Reference is now made to FIG. 10, which shows the melt flow in tertiary runner 98 of the injection molding apparatus 80 of the prior art injection molding apparatus of FIG. 7. Tertiary melt channel 98 includes a first portion 124, which is followed by a 90 degree bend, and a second portion 126. The melt flow in the first portion 124 has a shear profile, shown at 128, which may be, for example, symmetrical. After the 90 degree bend, the shear profile is changed, so that the portion of the melt flow adjacent the inside of the bend has an increased amount of shear, relative to the portion of melt flow adjacent the outside of the bend. Thus, the shear profile after the bend may be as shown at 130. Depending on the configuration of the mold cavity 106, the asymmetric flow characteristics of the melt flow at 130 may prevent the melt flow from completely filling the mold cavity 106, which can result in unsatisfactory molded parts. Furthermore, this problem with filling the mold cavity 106 can result from any non-uniformity in the shear profile of the melt flow, depending on the configuration of the mold cavity 106. In other words, a melt flow may be symmetrical but non-uniform, and may, depending on the mold cavity configuration, cause poor quality parts to be produced. Thus, it may be desirable to include a mixing device 10, 10′, 50 or 70 near the outlet of the manifold upstream from each mold cavity, as shown in FIG. 11. In FIG. 11, an injection molding apparatus 140 is shown, which is similar to molding apparatus 120, but which includes a manifold 142, having a mixing section 122, or alternatively, a mixing device 10, 10′, 50 or 70, in each tertiary runner 98, upstream from each mold cavity 106. Preferably, the mixing sections 122 are positioned as close as possible to the outlets of the tertiary runners 98, so that the melt flow is relatively uniform when entering the nozzles 84 and ultimately when entering the mold cavities 106.

The layout of the runners in molding apparatuses 80 and 120 are exemplary only, and it will be noted that many other runner layouts with mixing sections 122 or mixing devices 10, 10′, 50 or 70 are possible without departing from the present invention. For example, a mixing section 122 or mixing device 10, 10′, 50 or 70 may be included in any runner in any manifold, upstream from a split where the melt flows would otherwise divide unevenly. Furthermore, for example, a mixing section 122 or mixing device 10, 10′, 50 or 70 may be included in any runner near the outlet of a manifold, to improve the symmetry and/or the uniformity of the melt flow.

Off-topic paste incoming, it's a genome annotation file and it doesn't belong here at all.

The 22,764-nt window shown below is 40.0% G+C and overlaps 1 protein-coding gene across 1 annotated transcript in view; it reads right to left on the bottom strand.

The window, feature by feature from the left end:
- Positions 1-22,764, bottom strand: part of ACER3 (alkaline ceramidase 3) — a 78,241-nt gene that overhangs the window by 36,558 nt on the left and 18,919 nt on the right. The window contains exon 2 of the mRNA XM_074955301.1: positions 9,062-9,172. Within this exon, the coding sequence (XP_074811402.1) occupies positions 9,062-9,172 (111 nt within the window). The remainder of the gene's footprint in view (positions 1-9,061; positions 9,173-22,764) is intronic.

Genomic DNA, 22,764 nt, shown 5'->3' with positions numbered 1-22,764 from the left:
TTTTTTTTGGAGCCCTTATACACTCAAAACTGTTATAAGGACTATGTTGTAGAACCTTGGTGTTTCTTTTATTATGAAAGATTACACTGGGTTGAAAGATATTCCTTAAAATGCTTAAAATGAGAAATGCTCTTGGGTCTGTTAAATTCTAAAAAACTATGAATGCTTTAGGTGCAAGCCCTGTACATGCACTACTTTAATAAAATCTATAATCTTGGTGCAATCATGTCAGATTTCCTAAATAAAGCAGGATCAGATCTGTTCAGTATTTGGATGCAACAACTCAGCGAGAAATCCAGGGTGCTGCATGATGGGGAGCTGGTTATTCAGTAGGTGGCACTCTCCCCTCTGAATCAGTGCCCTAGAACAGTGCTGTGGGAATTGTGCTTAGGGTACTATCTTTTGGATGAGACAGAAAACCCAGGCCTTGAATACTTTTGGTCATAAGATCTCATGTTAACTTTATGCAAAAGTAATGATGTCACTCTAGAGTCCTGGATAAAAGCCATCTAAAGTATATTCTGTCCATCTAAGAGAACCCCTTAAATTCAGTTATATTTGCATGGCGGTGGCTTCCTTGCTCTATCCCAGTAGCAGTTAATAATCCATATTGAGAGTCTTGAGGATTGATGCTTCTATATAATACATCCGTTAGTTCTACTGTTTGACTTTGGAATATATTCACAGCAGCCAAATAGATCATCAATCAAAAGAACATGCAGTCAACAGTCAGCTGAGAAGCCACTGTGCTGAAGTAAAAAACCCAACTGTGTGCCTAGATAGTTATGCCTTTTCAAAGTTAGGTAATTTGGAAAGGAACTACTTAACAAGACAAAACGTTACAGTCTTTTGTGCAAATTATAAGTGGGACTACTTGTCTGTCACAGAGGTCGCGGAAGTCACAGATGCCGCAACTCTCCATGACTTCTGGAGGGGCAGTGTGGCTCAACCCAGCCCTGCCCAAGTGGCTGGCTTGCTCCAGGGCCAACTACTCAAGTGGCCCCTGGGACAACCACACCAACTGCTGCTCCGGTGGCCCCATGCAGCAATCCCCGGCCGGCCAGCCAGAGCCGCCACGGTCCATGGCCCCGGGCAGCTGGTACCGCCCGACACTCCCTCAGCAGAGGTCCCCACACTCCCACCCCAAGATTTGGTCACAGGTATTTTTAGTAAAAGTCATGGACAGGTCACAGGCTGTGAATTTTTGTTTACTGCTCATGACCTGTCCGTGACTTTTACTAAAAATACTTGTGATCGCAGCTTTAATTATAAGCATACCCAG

The injection molding apparatuses described have included a plurality of runners, leading to a plurality of nozzles, leading, in turn, to a plurality of mold cavities. Alternatively however, the mixing section 122 or mixing device 10, 10′, 50 or 70 may be included in an injection molding apparatus having a single runner, a single nozzle and single mold cavity. In this case, the manifold would be referred to as a melt channel block. Furthermore, the mixing device 10, 10′, 50 or 70 may be included in injection molding apparatuses that have multiple melt sources, and that have parallel runners that each receive melt from a different melt source and that co-inject the different melt flows into each mold cavity. As a further alternative, the mixing section 122 or mixing device 10, 10′, 50 or 70 may be included in injection molding apparatuses having one or more melt sources, and a plurality of manifolds (ie. stack mold machines), whereby each manifold leads to a plurality of mold cavities.

The invention has been described in the context of an injection molding apparatus which is a hot runner molding apparatus, with a manifold, a separate mold cavity block, and a plurality of nozzles therebetween. Alternatively, the molding apparatus may be a cold runner type. In this case, the mold cavity block and the manifold are the same block. Also, in this case, nozzles are not required.

While the above description constitutes the preferred embodiments, it will be appreciated that the present invention is susceptible to modification and change without departing from the fair meaning of the accompanying claims.

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Referenced by
Citing PatentFiling datePublication dateApplicantTitle
US8167608 *Apr 27, 2010May 1, 2012Mold-Masters (2007) LimitedMelt channel geometries for an injection molding system
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Classifications
U.S. Classification425/566, 425/572
International ClassificationB29C45/27, B29C45/22, B29C45/30, B23P15/00
Cooperative ClassificationB29C45/30, B29C2045/308, B29C45/2725, B23P15/007
European ClassificationB29C45/27C, B29C45/30, B23P15/00F